An American Hippie in Bastogne

by Amy Martin


Find the cost of freedom, buried in the ground.
Mother earth will swallow you; lay your body down.
~ Find the Cost of Freedom, Stephen Stills

Looking out from the hill of Mardasson in rural Belgium, steeply folded hills of the Ardennes forest broaden out into green valleys. So peaceful, like it had always been that way.

But in World War II, Nazi forces encircled Bastogne in the Battle of the Bulge. The History Channel pumps it out 24/7, the tactics and the armaments, so powerful and impressive.

The Bastogne War Museum is different. It is about the story, how those enmeshed in war convey it to each other, their children, and generations beyond.

As you peruse museum displays and experience three immersive movies, audio headsets play the voices of a boy whose parents died in the war, a young woman who relayed messages for the Belgium resistance, and two soldiers — one from Alabama and another from Germany.


And he’s fighting for Canada,
he’s fighting for France,
he’s fighting for the USA.
And he’s fighting for the Russians,
and he’s fighting for Japan,
and he thinks we’ll put an end to war this way.
~ Universal Soldier, Buffy Sainte-Marie

In this astonishing museum, you move along en masse, following a path that takes three hours to unfold. When the bombs fall on the café where citizens seek shelter in the basement, you feel the walls shudder. When soldiers wait out brutal cold until Allied air forces can drop supplies, you shiver in a frigid theater.

The human cost of war shown was a scalpel to the soul. All leaders should be required to visit this museum.

After the last installation — a virtual graveyard of Bastogne’s residents lost to war — I looked for a place where people could compose themselves. But there were only stairs to a busy café or outside to the sunlit Mardasson Memorial.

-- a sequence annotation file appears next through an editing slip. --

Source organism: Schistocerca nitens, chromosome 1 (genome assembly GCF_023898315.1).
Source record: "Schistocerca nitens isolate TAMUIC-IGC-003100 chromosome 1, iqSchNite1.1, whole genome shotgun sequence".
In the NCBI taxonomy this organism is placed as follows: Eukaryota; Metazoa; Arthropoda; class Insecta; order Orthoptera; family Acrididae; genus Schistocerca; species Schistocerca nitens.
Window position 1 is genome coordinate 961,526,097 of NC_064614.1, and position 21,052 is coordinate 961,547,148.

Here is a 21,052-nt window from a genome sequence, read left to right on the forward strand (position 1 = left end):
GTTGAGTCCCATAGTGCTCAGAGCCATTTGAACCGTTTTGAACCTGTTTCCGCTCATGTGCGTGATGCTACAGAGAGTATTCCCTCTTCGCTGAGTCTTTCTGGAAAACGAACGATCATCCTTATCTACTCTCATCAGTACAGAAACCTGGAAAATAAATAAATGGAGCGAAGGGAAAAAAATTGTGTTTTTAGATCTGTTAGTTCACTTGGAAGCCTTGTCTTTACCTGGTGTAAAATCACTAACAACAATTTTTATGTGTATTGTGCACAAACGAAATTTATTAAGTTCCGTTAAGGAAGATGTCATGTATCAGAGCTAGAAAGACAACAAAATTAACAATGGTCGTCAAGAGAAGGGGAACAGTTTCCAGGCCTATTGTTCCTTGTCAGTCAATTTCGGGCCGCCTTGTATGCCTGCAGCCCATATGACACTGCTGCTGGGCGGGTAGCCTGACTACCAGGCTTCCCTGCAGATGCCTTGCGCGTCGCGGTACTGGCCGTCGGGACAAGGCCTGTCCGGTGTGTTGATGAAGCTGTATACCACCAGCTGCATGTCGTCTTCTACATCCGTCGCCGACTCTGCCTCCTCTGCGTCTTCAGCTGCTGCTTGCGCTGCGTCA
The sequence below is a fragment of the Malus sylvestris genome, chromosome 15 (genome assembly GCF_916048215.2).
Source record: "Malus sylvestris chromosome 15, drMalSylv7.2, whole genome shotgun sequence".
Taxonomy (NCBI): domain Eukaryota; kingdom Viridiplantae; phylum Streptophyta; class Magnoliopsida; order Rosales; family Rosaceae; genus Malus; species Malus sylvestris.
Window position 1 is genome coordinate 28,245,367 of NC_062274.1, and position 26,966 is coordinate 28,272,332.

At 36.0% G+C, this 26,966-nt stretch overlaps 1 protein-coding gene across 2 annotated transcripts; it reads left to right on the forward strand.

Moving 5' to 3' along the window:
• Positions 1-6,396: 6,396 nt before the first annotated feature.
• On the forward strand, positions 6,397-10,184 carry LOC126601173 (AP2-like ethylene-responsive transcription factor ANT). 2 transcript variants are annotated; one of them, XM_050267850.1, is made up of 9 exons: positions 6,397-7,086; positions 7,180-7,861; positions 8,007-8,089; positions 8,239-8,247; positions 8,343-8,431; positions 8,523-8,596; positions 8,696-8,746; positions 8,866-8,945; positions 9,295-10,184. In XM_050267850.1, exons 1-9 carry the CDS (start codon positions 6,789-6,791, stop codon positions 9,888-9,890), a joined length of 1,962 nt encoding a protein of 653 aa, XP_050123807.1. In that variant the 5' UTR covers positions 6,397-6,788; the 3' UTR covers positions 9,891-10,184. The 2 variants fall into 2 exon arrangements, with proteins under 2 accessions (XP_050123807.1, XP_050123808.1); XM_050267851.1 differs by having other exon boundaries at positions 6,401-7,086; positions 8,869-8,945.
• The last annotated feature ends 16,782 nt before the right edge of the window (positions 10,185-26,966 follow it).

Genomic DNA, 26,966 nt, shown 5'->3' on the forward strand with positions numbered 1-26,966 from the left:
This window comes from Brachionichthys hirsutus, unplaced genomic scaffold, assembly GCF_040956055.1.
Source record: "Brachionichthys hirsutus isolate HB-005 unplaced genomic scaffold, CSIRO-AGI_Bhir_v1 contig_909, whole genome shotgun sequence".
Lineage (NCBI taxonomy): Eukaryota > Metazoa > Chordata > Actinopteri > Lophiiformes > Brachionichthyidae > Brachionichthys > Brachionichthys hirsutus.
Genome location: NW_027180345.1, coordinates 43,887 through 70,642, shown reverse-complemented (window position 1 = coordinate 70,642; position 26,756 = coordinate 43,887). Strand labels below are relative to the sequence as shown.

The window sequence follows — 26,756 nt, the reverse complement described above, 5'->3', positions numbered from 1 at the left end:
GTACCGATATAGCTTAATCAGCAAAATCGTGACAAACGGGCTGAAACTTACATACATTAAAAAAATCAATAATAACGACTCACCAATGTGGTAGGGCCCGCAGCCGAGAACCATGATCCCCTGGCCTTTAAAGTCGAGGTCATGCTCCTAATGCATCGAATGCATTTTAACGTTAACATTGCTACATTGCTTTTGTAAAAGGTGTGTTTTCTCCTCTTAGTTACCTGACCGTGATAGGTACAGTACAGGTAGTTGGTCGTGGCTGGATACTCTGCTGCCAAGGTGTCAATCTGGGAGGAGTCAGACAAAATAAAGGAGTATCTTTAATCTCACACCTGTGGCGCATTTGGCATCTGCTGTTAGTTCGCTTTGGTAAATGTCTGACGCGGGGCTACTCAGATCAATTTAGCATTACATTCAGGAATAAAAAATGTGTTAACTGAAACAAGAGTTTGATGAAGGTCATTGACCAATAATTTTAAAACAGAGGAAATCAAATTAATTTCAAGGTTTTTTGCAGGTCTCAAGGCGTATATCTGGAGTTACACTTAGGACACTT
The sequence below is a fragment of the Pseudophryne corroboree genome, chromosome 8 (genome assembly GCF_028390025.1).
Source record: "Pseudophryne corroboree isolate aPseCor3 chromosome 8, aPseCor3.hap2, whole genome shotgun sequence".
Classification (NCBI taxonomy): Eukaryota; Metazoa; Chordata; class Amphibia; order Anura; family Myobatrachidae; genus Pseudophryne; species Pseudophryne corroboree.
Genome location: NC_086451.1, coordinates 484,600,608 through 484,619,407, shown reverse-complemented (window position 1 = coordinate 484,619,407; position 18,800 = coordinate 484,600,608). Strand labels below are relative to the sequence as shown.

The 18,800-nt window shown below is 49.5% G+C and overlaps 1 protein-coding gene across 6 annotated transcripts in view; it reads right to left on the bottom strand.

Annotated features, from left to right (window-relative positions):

Fleeing into the women’s bathroom, I shook with tears. I could not understand why it wasn’t full of weepers. Have we become so numb?

Our decades of war in Middle Eastern lands, this dangerous saber rattling with North Korea, I thought back to my high school days and hippie opposition to the Vietnam War. Are we doomed to hemorrhage young lives forever?

I walked out to the massive memorial, with its above-ground tribute in towering stone columns to the strategy of war and its intimate below-ground crypt to mourn its cost. Fat cows grazed the surrounding gentle green slopes because to till them for crops risks exploding buried armaments — the lingering cost of war.

How many ears must one man have
before he can hear people cry?
How many deaths will it take ’til he knows
that too many people have died?
The answer, my friend, is blowin’ in the wind.
The answer is blowin’ in the wind.
~ Blowin’ in the Wind, Bob Dylan